Journal of Anaesthesiology Clinical Pharmacology

LETTER TO EDITOR
Year
: 2014  |  Volume : 30  |  Issue : 4  |  Page : 571--572

Downfolding of the epiglottis during laryngoscopic tracheal intubation


Smita Prakash, Narayanan Sitalakshmi, Pavan Nayar, Mridula Pawar 
 Department of Anesthesia and Intensive Care, Vardhman Mahavir Medical College and Safdarjang Hospital, New Delhi, India

Correspondence Address:
Smita Prakash
C 17 HUDCO Place, New Delhi - 110 049
India




How to cite this article:
Prakash S, Sitalakshmi N, Nayar P, Pawar M. Downfolding of the epiglottis during laryngoscopic tracheal intubation .J Anaesthesiol Clin Pharmacol 2014;30:571-572


How to cite this URL:
Prakash S, Sitalakshmi N, Nayar P, Pawar M. Downfolding of the epiglottis during laryngoscopic tracheal intubation . J Anaesthesiol Clin Pharmacol [serial online] 2014 [cited 2021 Feb 27 ];30:571-572
Available from: https://www.joacp.org/text.asp?2014/30/4/571/142869


Full Text

Sir,

Epiglottis downfolding into the laryngeal inlet is believed to be a rare complication. [1] We describe two cases of epiglottis downfolding that occurred with conventional laryngoscopic intubation and were detected incidentally.

 Case 1



A 32-year-old female was scheduled for post-burn contracture release. Anesthesia was induced with propofol 100 mg, fentanyl 85 μg, and intubation with cuffed tracheal tube size 7 was facilitated with vecuronium 4 mg. The supervising anesthetist performed laryngoscopy for oropharyngeal packing. The epiglottis was not seen. The intraoral portion of tracheal tube was depressed posteriorly with the index finger, and the downfolded epiglottis emerged from the laryngeal inlet. There was no epiglottic edema.

 Case 2



A 44-year-old female was scheduled for laparoscopic cholecystectomy. Anesthesia was induced with propofol 100 mg, fentanyl 100 μg, and intubation with 7.5 size cuffed polyvinylchloride (PVC) tracheal tube was facilitated with vecuronium. Intraoperatively, hemoglobin saturation (SpO 2 ) decreased to 92%. On auscultation, air entry was decreased over left lung. Direct laryngoscopy was performed to rule out endobronchial intubation. The epiglottis was not seen. On questioning, the intubating resident anesthetist informed that the epiglottis was large and overhanging. After cuff deflation, the tracheal tube was withdrawn 2 cm, when the epiglottis (mildly congested and swollen) emerged from the laryngeal inlet. Air entry improved and SpO 2 was 99%. Postoperatively the patient had mild sore throat.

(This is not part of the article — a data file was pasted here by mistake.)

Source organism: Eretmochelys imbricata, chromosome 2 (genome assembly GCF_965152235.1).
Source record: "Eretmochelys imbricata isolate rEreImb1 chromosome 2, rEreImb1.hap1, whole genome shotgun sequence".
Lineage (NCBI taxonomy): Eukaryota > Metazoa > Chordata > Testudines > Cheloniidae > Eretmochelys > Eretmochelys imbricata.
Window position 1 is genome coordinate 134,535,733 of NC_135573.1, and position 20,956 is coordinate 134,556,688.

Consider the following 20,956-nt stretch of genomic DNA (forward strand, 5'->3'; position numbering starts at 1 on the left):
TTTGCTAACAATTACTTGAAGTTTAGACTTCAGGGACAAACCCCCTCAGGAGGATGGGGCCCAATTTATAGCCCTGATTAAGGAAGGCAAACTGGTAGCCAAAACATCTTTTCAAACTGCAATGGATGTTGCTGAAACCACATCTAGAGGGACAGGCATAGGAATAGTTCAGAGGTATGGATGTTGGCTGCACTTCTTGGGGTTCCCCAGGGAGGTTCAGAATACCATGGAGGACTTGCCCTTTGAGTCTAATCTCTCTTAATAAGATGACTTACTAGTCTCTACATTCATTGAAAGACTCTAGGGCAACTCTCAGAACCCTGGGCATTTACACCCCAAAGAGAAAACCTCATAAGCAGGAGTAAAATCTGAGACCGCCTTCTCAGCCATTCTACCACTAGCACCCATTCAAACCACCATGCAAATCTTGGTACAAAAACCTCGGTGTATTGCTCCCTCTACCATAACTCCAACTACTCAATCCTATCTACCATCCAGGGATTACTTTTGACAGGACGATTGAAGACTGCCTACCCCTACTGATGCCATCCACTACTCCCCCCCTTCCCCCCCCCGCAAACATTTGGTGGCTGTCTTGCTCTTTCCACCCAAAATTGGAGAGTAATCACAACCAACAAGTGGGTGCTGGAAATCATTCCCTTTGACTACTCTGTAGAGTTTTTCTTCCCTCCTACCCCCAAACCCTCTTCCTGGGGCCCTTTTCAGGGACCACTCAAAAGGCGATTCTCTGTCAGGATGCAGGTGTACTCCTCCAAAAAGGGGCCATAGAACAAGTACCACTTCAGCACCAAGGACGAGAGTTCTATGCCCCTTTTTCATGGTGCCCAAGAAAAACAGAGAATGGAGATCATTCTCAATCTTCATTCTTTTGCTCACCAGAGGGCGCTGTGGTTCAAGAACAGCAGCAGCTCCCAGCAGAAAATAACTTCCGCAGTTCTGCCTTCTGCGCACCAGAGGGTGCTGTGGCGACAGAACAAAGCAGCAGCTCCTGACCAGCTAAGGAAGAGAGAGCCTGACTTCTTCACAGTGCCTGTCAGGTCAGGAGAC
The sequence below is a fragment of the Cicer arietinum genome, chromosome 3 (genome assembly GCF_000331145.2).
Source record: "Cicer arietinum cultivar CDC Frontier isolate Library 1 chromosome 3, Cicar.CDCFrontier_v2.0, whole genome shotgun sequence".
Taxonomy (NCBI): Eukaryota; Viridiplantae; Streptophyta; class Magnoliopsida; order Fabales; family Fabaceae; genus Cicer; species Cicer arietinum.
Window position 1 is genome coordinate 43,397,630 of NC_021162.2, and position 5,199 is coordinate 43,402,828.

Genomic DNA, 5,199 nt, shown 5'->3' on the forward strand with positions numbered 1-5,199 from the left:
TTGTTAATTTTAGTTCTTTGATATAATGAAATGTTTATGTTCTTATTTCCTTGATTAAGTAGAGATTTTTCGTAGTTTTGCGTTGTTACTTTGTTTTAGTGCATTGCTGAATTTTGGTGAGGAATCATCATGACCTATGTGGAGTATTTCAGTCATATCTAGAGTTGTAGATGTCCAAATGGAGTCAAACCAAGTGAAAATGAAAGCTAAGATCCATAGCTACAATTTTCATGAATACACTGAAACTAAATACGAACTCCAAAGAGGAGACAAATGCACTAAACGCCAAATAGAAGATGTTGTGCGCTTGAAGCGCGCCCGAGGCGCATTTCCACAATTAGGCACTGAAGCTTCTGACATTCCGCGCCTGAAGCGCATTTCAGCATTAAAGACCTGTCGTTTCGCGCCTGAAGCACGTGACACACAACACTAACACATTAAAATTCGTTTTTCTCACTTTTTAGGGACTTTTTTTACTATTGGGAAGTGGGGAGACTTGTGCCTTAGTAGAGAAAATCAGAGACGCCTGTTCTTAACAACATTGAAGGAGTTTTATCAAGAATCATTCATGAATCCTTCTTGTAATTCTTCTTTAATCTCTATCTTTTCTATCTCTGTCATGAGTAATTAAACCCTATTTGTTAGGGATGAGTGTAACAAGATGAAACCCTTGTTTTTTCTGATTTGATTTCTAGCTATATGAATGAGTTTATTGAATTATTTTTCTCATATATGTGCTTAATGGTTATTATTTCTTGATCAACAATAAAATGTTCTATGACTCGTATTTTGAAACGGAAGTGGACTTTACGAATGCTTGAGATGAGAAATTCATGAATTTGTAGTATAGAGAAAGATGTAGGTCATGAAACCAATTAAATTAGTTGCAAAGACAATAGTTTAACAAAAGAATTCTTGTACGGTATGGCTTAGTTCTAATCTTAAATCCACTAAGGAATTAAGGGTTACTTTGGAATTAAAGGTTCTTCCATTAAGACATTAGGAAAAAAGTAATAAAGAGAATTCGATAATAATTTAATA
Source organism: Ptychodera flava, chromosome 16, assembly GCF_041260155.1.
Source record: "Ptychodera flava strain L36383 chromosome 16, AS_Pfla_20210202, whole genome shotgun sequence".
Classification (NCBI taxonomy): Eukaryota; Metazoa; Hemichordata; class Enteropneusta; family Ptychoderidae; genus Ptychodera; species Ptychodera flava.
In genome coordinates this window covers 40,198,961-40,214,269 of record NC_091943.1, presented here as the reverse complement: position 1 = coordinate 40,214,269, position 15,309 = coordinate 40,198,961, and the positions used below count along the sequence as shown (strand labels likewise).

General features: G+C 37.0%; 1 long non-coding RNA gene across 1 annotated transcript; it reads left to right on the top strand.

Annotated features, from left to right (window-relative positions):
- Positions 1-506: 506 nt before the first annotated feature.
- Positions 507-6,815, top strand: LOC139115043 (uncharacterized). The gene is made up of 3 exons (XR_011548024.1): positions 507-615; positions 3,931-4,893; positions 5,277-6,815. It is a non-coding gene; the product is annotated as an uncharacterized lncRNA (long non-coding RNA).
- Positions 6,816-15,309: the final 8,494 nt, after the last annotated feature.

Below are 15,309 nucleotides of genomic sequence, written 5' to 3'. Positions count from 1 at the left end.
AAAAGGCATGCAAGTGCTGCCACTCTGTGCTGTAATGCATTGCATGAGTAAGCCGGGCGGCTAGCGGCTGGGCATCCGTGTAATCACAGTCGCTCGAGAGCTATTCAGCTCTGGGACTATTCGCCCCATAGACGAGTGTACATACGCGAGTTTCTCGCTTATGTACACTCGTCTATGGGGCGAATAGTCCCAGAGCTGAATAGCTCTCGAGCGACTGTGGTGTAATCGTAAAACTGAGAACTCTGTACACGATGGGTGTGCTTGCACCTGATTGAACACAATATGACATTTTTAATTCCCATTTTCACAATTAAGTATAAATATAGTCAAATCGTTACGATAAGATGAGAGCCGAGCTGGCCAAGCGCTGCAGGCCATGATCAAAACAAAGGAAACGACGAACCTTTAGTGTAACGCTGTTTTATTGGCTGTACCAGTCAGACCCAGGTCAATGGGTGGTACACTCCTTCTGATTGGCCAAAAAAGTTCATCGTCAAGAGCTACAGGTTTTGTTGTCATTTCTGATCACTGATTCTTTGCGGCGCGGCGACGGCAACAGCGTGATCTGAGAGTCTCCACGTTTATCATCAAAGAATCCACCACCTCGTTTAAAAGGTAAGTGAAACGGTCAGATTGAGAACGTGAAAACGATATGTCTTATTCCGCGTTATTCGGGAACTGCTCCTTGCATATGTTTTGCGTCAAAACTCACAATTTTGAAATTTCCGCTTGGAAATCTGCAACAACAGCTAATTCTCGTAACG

A large floppy epiglottis is more likely to be tucked into the larynx. [2] Literature search revealed one report of downfolded epiglottis with conventional laryngoscopic intubation in a patient undergoing laryngeal microsurgery that was noted by the otolaryngologist and corrected by 0.5 cm withdrawal of tracheal tube. [3] Epiglottis malposition is unlikely to occur during intubation techniques in which the epiglottis is elevated directly. [1]

Epiglottis inversion into the laryngeal inlet during intubation with nonconventional methods is more common. [4],[5] Epiglottis malposition during blind intubation via the intubating laryngeal mask resulting in epiglottis edema has been reported. [4] In another case, the epiglottis was tucked into the laryngeal inlet by tracheal tube advancement during fiberoptic intubation. [5] Suzuki et al., [1] reported epiglottis malposition during intubation with the Pentax Airway scope. Epiglottis downfolding induced by lighted stylet tracheal intubation and discovered during endoscopy has been reported. [2] Immediate extubation failed to return the entrapped epiglottis to normal, and the larynx remained obstructed. The epiglottis was restored to its normal position with endoscopic forceps.

An epiglottis that is inverted into the laryngeal inlet for a prolonged period may result in edema, congestion, impaired blood supply, and postoperative airway obstruction. [3],[4],[5] Fortunately this complication was recognized in time in both our cases. The epiglottis was restored to its normal position by posterior displacement (Case 1) and withdrawal (Case 2) of the tracheal tube.

It is important to note that both instances were "chance" discoveries. The actual incidence maybe much higher than is realized, because of missed detection. We suggest that a conscious effort be made by the laryngoscopist at the time of advancement of the tracheal tube under vision to see that the epiglottis is not being tucked into the laryngeal inlet, particularly if the epiglottis is large and overhanging.

References

1Suzuki A, Katsumi N, Honda T, Sasakawa T, Kunisawa T, Henderson JJ, et al. Displacement of the epiglottis during intubation with the Pentax-AWS Airway Scope J Anesth 2010;24:124-7.
2Ikegami N, Kikuchi A, Tamai S. Epiglottic prolapse induced by lighted stylet tracheal intubation. J Anesth 2011;25:294-7.
3Lin TS, Chen CH, Yang MW. Folding of the epiglottis - an unusual complication to be recognized after laryngoscopic endotracheal intubation. J Clin Anesth 2004;16:469-71.
4Takenaka I, Aoyama K, Nagaoka E, Seto A, Niijima K, Kadoya T. Malposition of the epiglottis after tracheal intubation via the intubating laryngeal mask. Br J Anaesth 1999;83:962-3.
5Takenaka I, Aoyama K, Abe Y, Iwagaki T, Takenaka Y, Kadoya T. Malposition of the epiglottis associated with fiberoptic intubation. J Clin Anesth 2009;21:61-3.